Apply to KAUST
Moving to KAUST
Search for Jobs
Portrait of Sahika Inal, KAUST associate professor of bioengineering and Fellow of the Royal Society of Chemistry. Photo: Anastasia Serin, KAUST
Sahika Inal, associate professor of bioengineering at KAUST, has been named a Fellow of the Royal Society of Chemistry (RSC) in recognition of her pioneering work in the field of medical diagnostics.
The RSC is the United Kingdom's professional body for chemists, and the largest organization in Europe for advancing the chemical sciences. With the appointment comes an opportunity for Inal to showcase her research, and network with some of the world's most influential scientific minds.
"I was amazed when I found out," she said. "I am also not a chemist. My work involves taking chemistries and creating new applications based on these chemical structures, and to see that recognized is an immense source of pride. The RSC has huge links and reach, and I want to use that to make a difference in biomedical engineering, a field that grows hand in hand with the advances in chemical sciences."
Inal's work predominantly involves the design of electronic devices that can efficiently communicate with biological systems. Her research is largely framed around the study of organic electronic materials and design of devices relying on these materials. These devices address research and clinical health monitoring and therapy needs.
The importance of her work has been highlighted during the past year in light of the COVID-19 pandemic, which shone a spotlight on the critical nature of quick and efficient diagnostics.
Inal and another KAUST team led by Stefan Arold reapplied a solution they were working on in relation to antibiotic resistant bacteria to create a sensor capable of detecting SARS-CoV-2 within a few minutes, far faster than the qRT–PCR method, which requires heavy equipment and specialized operators.
The opportunity to develop diagnostic devices that can benefit human health is ultimately what drives Inal and her career ambitions. It is work such as this that caught the attention of the RSC.
"When I undertook my PhD in experimental physics at the University of Potsdam in 2009, I knew I wanted to make a direct impact on people's lives," she commented. "My mother was unwell at the time and could have benefitted from more efficient, faster diagnostics, and so this also prompted a determination to apply my engineering knowledge to a good cause. There are huge advances that can be made to outdated medical diagnosis practices, and I want to play a part in that with my work at KAUST."
The decision to pursue an academically-driven career was a late one – Inal was not the typical science researcher who played with test tubes as a child.
"I did always have a curiosity about how things worked," she added. "My earlier education years were shaped by a desire to create solutions to problems, which is why I initially studied engineering."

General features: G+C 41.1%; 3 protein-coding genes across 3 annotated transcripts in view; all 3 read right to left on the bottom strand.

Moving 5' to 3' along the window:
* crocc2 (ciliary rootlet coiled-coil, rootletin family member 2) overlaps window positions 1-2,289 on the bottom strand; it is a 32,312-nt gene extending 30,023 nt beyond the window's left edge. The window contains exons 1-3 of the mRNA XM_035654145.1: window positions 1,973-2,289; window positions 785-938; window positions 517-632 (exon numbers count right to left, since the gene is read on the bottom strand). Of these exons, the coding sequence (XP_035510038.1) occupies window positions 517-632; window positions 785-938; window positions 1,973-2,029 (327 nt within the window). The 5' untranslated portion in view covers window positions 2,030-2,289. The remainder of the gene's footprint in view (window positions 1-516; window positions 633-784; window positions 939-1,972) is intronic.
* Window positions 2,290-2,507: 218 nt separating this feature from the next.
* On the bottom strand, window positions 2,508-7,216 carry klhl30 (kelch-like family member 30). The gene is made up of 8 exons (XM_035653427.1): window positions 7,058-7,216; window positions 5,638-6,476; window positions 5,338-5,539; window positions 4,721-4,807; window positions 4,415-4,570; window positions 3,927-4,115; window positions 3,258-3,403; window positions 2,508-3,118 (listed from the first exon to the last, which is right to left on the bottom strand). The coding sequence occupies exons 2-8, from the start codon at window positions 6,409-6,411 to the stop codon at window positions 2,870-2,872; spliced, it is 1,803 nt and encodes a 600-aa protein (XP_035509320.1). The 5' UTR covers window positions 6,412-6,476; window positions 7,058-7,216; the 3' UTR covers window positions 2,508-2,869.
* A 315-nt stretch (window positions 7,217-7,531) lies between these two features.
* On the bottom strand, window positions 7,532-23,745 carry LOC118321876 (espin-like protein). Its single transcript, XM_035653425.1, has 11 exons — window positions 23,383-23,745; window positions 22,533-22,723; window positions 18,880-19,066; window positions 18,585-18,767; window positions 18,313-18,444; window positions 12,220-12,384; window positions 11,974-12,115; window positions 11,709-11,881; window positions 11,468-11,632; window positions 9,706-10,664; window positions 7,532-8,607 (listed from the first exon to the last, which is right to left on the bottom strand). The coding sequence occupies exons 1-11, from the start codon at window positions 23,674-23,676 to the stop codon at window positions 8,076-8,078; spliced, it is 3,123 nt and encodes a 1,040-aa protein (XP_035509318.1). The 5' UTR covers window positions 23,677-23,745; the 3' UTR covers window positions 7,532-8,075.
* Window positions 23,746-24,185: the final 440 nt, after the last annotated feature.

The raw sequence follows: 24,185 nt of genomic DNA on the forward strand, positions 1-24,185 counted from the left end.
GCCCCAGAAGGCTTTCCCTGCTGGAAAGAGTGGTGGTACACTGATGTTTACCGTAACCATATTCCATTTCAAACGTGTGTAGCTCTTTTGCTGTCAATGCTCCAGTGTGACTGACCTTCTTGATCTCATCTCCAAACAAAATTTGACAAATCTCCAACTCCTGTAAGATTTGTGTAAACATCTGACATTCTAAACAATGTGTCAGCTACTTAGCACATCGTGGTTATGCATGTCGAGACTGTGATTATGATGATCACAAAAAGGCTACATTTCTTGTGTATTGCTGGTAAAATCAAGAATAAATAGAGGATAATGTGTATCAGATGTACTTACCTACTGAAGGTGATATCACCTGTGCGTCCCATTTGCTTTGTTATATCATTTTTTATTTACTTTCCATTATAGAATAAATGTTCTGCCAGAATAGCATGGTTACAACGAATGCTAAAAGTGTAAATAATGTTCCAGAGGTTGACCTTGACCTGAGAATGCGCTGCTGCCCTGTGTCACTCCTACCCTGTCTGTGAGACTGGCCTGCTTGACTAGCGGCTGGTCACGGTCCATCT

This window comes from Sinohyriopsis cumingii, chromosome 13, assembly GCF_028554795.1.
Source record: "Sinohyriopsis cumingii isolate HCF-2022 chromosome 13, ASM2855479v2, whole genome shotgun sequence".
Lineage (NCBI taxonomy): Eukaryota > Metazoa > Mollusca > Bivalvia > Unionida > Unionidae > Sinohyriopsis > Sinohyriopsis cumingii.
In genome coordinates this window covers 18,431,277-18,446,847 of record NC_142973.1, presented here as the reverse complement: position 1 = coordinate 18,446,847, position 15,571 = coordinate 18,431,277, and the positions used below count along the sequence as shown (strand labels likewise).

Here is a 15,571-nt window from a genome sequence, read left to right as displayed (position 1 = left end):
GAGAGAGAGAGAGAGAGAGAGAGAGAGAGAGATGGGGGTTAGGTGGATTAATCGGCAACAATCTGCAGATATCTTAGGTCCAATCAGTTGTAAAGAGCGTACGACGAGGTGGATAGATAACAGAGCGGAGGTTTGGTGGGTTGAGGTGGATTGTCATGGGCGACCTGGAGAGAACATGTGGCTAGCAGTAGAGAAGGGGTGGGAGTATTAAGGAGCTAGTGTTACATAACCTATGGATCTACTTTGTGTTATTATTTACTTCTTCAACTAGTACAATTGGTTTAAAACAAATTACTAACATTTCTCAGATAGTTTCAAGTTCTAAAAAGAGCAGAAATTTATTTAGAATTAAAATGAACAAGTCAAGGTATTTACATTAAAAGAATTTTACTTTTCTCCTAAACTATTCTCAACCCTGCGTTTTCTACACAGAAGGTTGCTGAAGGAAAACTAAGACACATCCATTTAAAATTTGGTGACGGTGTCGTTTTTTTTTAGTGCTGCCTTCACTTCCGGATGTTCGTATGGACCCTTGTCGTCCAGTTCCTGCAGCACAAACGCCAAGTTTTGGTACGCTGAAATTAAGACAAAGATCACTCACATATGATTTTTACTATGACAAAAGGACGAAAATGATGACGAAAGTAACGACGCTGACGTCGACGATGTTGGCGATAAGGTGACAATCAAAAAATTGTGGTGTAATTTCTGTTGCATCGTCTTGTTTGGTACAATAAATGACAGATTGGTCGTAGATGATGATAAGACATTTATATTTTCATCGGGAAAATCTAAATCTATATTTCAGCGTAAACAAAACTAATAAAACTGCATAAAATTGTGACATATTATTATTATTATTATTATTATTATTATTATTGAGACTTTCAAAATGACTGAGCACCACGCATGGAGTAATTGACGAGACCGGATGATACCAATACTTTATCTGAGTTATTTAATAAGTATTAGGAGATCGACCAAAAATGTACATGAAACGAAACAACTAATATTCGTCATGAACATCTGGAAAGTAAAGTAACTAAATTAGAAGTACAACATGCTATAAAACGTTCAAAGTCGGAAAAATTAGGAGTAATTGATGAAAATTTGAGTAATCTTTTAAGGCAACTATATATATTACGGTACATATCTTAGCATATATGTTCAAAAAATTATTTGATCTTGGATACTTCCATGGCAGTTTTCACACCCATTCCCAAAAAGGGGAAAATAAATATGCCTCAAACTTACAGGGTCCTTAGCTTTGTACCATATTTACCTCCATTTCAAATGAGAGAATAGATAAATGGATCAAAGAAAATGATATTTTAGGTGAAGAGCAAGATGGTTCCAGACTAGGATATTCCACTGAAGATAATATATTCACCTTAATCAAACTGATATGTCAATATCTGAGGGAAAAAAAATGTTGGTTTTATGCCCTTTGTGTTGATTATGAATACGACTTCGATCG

Back then, Inal could not have foreseen where her research would take her today.
She is especially interested in ionic-electronic conduction in organic electronic materials, with much of her work exploring the potential of these materials for recording biological signals and modulating biological events. While investigating transport in organic electronics, she functionalizes these materials to make seamless interfaces with human body and bodily fluids.
KAUST offers the opportunity for Inal to pursue this and many other lines of research. After completing her PhD in 2013, she joined KAUST three years later.
"I was well aware of KAUST's reputation before I joined," Inal said. "I have always been impressed by the infrastructure and diversity of science that takes place here. This is important to me because my work is very much interdisciplinary, and so to have access to the resources, facilities and expertise to do it all was the number one reason I am here. The six years have flown by. I have enjoyed it immensely, although the hot weather is sometimes too much!"
Looking ahead, Inal is laser focused on developing tools that can raise the bar in the field of diagnostics. Although not commercially driven, the end goal of seeing her solutions and innovations in the real world as far and wide as possible is a major motivator.
"Devices that facilitate on-the-spot diagnosis have the potential to transform the way we detect disease and deliver medical treatments around the world," she added. "I'm driven each day by the dream of seeing my devices used by people in need."
Inal is already extremely active in getting her ideas and research out to the scientific community. She has more than 92 peer-reviewed papers published and nine patents filed, and is a regular presenter of keynote and invited presentations at international conferences and universities around the world.
Now that she has become a Fellow of the Royal Society of Chemistry, it is fair to say that Inal is one step closer to realizing her dream, with numerous opportunities ahead.